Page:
It is challenging to fairly but rigorously evaluate people. I view it is a professional responsibility I have to the teacher and to the students. The teacher cannot improve if I do not give them objective feedback on their performance. This can also cause a morale problem with other teachers if they see someone not doing their job properly and nothing being done about it. Many times the problem is that administrators want to be liked, don’t want to cause waves, and gloss over obvious problems. If a teacher has been performing poorly for years it is just as much the administrator’s fault as it is the teacher’s. Part of my job is to honestly evaluate teacher performance. I have a duty to correct poor performance. The evaluative power can be abused, either by not critically evaluating poor performance or by a negative evaluation of someone with whom the administrator has personal disagreements. Neither one is the right thing to do.
The biggest challenge for anyone doing evaluations is to set aside the personal and focus on the professional. You may really like someone as a person but their performance is not up to snuff. You may dislike them personally but they do a great job in the classroom. You have to set aside your own personal biases and focus objectively on what you see. I’m sure this is true in any profession.
This brings up an old question. Can you be friends with someone who works for you? Can you go out for beer with them on Saturday night and professionally evaluate them on Monday morning? Will it damage the friendship or mess up the professional relationship? Can one truly separate the personal and the professional side of their lives? How about the perception from the rest of the staff? Will they think you are playing favorites? I have seen such issues crop off before.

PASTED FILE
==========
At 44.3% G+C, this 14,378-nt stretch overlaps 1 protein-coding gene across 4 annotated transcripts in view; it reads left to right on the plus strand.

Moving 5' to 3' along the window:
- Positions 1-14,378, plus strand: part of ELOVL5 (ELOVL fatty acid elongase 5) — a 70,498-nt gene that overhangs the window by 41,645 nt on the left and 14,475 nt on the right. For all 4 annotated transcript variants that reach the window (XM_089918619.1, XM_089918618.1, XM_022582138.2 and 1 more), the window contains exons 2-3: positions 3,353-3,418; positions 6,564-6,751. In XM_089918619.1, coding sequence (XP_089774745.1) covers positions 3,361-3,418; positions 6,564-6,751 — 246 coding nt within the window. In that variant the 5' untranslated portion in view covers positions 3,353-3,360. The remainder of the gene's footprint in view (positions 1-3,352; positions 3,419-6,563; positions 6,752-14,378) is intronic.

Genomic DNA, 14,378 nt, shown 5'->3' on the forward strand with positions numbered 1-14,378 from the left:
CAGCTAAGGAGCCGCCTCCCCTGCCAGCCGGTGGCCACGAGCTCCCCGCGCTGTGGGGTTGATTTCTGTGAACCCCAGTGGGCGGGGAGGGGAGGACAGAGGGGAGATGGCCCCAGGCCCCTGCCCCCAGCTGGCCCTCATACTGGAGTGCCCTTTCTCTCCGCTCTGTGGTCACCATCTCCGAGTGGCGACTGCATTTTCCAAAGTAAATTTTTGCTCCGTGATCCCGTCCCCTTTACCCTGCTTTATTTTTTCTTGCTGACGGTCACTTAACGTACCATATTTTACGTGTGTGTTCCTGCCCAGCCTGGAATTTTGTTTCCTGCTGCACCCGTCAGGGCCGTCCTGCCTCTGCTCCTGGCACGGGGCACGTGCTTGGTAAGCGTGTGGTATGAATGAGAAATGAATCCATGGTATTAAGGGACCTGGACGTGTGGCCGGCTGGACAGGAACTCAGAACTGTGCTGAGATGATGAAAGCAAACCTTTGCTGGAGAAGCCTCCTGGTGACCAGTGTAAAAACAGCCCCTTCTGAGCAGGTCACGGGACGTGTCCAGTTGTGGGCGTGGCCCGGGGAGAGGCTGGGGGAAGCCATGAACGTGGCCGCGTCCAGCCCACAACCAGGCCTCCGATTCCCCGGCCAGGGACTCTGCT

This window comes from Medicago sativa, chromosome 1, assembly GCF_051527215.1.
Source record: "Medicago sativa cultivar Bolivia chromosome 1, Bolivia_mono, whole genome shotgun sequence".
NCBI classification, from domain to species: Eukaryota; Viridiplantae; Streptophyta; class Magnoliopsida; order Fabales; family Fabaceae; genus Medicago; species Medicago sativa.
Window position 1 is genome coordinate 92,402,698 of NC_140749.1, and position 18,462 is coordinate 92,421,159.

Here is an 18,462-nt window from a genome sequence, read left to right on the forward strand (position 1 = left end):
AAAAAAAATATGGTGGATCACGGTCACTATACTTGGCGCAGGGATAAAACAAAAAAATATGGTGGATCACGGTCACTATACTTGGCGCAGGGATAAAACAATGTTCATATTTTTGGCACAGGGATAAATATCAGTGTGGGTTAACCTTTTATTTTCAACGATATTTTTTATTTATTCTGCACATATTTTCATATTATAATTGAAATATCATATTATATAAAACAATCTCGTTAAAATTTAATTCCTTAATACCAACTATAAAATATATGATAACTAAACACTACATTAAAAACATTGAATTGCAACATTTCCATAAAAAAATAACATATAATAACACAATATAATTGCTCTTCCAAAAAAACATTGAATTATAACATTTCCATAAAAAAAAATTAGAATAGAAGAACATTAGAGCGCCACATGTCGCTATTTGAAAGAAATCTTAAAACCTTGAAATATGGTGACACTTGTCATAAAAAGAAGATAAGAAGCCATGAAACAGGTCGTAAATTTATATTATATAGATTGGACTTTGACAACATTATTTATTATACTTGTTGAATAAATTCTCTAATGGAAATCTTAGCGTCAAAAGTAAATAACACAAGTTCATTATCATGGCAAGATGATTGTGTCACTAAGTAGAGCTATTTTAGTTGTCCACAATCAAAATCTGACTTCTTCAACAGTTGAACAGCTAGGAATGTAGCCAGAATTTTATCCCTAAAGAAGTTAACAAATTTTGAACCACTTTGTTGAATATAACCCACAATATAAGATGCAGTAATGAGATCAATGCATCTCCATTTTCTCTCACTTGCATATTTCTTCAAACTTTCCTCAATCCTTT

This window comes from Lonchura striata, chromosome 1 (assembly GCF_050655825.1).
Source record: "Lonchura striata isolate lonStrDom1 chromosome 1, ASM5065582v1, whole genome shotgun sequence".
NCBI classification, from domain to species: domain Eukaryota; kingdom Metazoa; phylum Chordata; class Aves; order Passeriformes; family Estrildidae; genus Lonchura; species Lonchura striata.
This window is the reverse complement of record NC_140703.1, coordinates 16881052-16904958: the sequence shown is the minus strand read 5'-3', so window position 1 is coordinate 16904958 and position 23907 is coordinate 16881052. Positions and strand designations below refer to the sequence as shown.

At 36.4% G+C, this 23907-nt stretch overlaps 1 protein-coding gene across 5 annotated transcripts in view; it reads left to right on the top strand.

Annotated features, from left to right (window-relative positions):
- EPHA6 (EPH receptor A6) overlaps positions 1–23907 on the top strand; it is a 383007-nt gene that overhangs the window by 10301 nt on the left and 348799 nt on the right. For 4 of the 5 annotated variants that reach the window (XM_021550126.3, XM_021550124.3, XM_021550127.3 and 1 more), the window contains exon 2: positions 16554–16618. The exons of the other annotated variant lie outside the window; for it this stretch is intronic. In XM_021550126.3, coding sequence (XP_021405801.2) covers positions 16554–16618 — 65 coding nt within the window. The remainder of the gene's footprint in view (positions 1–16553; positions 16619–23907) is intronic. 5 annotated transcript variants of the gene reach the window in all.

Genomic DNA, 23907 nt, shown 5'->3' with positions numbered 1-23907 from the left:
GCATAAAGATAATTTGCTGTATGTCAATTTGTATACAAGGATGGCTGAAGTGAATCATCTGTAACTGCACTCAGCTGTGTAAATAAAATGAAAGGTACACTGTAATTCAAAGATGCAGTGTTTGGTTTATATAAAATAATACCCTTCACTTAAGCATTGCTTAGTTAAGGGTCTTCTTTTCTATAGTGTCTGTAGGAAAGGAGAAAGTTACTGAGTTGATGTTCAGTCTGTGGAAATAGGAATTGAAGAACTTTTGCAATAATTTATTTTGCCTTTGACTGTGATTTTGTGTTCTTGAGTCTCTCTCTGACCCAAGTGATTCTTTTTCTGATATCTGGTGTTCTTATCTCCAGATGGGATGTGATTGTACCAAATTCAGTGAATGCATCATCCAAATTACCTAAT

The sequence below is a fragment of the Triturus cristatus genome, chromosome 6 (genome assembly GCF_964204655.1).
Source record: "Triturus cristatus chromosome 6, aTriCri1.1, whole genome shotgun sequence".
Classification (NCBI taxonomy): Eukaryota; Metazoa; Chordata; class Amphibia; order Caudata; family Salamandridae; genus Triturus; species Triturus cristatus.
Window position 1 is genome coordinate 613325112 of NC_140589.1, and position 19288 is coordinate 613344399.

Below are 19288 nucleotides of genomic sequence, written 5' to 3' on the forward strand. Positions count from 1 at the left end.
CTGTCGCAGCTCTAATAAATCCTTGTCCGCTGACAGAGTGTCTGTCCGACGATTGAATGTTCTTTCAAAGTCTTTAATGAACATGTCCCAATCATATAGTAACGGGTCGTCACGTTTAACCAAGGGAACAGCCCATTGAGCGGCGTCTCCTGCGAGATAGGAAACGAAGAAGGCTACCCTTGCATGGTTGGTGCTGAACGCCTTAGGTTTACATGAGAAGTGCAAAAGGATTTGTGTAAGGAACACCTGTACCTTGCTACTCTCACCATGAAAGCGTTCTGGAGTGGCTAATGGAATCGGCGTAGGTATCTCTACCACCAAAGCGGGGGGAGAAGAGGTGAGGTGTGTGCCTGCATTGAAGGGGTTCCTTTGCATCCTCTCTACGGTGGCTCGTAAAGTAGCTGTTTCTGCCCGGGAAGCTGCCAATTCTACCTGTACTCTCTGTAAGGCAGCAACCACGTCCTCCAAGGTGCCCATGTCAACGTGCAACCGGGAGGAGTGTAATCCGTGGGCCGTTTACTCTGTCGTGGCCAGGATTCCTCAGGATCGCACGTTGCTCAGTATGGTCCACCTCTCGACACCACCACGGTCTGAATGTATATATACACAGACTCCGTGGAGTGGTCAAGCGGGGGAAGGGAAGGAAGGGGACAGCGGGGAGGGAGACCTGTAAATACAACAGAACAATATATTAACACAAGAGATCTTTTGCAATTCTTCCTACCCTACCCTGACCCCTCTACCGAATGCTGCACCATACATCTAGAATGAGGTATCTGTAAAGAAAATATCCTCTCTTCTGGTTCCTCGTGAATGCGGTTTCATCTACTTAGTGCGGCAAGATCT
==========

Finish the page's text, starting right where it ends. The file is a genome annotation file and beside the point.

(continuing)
I hope you all had a wonderful weekend!
Wednesday, October 24, 2007
It is midweek and the weather is changing.
It has been cooling down and fall weather is upon us. A couple of days ago it was rainy and cold. There is definitely a chill in the air just in time for Halloween and the end of football season!
I start my next class this weekend. The subject? Personnel administration. I do have a lot of personnel to administrate. Even with teacher evaluations divided up three ways, I still have over thirty evaluations to do. I actually really enjoy doing the classroom observations. It is amusing the way people react when I come in. Sometimes the teacher ignores my presence (which is fine…I want them to carry on with what they are doing) and sometimes they greet me and engage me in conversation. One of the math teachers drew a stick figure on the board, labeled it with my name, and used it as the example in a calculus problem. The kids thought it was funny and so did I!
Aubree is now enrolled in dance classes. She is already taking singing/piano lessons, so now she’ll be able to sing AND dance. I wish I could do either!